It was asked on a previous thread (*) whether Surah 2:106 solves the problem of the missing verse on stoning. The short answer is, it doesn’t. For a slightly longer answer, see below (For those who need the back story on this issue, as well as more detailed treatments of the problems this poses for Muslims, see here)
Here is how Surah 2:106 reads in various translations:
“None of Our revelations
Do We abrogate
Or cause to be forgotten,
But We substitute
Something better or similar:
Knowest thou not that Allah
Hath power over all things?” (Yusuf Ali)
Such of our revelations as We
abrogate or cause to be forgotten,
We bring (in place) one better or the like
thereof. Knowest thou not that Allah is
able to do all things? (Pickthall)
Whatever a Verse (revelation) do
We abrogate or cause to be forgotten,
We bring a better one or similar to it.
Know you not that Allah is Able to do all things? (Hilali)
One problem with this would be that Muhammad never said anything to abrogate the verse on stoning, as is proven by the fact that it was only discovered to be missing from the Qur'an by Umar after the time of Muhammad’s death, and neither was it caused to be forgotten, as is once again demonstrated in the case of Umar. If Umar was nonplussed by the fact that the verse was not to be found in the Qur’an, then according to the testimony of Umar it was never abrogated. If Umar remembered the verse in order to make this observation, then the verse was not forgotten.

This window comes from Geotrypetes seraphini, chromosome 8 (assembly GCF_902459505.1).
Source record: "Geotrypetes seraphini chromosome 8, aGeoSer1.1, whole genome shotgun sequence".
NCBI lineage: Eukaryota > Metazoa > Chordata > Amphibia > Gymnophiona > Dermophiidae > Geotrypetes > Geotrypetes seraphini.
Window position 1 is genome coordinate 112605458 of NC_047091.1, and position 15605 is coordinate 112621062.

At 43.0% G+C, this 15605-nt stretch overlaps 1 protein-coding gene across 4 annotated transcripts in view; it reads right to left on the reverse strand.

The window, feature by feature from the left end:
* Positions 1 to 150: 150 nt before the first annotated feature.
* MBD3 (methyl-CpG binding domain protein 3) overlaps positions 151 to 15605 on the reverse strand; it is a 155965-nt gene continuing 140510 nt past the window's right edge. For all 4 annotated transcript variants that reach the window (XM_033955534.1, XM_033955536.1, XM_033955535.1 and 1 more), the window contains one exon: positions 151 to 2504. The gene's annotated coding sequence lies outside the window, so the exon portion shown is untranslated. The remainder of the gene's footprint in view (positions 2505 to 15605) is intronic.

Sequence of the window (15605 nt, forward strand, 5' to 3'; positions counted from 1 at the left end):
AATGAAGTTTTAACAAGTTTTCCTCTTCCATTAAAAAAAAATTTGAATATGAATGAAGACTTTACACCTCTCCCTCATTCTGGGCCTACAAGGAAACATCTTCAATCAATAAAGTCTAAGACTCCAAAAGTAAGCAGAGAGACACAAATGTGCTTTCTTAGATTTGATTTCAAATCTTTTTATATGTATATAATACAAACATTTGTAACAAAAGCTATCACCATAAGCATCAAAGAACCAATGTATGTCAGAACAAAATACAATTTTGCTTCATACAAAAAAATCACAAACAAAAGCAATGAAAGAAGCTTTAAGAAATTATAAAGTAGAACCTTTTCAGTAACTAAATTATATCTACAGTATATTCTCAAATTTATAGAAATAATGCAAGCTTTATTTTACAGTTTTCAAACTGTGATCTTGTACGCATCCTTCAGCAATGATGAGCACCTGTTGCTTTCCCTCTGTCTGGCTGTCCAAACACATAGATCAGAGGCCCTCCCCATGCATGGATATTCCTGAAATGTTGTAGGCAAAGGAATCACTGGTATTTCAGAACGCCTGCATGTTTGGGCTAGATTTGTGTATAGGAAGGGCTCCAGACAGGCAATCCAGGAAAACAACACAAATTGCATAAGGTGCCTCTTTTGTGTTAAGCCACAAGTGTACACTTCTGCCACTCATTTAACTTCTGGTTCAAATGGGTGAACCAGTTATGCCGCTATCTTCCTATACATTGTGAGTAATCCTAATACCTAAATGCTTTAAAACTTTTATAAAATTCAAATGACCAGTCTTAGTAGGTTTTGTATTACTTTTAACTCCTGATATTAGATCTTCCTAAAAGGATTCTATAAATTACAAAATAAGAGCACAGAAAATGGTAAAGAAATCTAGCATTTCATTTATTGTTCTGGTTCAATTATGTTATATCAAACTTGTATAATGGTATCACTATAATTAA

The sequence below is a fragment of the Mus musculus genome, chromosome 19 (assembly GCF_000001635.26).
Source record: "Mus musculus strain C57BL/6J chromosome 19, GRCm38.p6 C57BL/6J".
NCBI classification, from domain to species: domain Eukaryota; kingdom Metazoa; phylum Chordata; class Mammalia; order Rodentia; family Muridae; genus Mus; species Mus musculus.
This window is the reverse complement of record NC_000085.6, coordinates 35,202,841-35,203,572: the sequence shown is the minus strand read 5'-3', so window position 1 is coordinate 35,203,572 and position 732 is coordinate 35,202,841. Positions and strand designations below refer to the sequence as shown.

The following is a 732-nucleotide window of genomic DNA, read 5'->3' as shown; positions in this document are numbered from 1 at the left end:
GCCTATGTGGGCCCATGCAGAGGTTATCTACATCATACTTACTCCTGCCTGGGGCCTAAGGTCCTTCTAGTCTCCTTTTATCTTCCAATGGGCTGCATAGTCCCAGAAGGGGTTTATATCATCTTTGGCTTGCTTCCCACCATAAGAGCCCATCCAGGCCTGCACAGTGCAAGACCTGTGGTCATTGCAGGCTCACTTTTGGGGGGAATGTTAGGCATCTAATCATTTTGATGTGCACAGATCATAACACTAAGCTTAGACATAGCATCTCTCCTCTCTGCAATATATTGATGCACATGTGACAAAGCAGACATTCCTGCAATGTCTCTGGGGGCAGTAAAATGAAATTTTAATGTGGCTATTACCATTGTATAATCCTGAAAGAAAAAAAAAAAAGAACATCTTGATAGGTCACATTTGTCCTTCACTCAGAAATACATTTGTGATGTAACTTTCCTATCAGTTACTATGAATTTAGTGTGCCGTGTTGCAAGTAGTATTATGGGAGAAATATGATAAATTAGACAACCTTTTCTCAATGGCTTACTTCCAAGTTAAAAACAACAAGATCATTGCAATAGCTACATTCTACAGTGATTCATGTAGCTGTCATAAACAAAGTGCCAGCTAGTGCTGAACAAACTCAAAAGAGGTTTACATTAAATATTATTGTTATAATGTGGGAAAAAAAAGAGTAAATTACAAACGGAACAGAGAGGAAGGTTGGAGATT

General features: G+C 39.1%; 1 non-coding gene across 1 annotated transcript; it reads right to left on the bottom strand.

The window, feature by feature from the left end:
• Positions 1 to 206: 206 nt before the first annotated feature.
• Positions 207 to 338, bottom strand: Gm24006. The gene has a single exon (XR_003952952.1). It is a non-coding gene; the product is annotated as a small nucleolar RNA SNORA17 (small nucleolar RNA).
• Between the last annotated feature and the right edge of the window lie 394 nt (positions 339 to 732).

A second problem is that Surah 2:106 says that any verse/reveation that is abrogated or caused to be forgotten will be replaced by Allah with something better or similar. Once again this runs aground on the fact that Muhammad was dead at the time the verse on stoning was discovered to be missing. In other words, Muhammad was not around to replace the verse with another one.
In light of this, it is surely ironic that Muslims so often accuse the Jews of removing things from the Torah, such as the command to stone adulterers, and anyone familiar with Muslim commentators knows just how often this example comes up, when the command to stone adulterers is still there in the Torah to this day but is nowhere to be found in the Qur’an.
This is a prime example of the proverb, "Those who live in glass houses should not throw stones". Surely God catches the wise in their craftiness. (Job 5:14)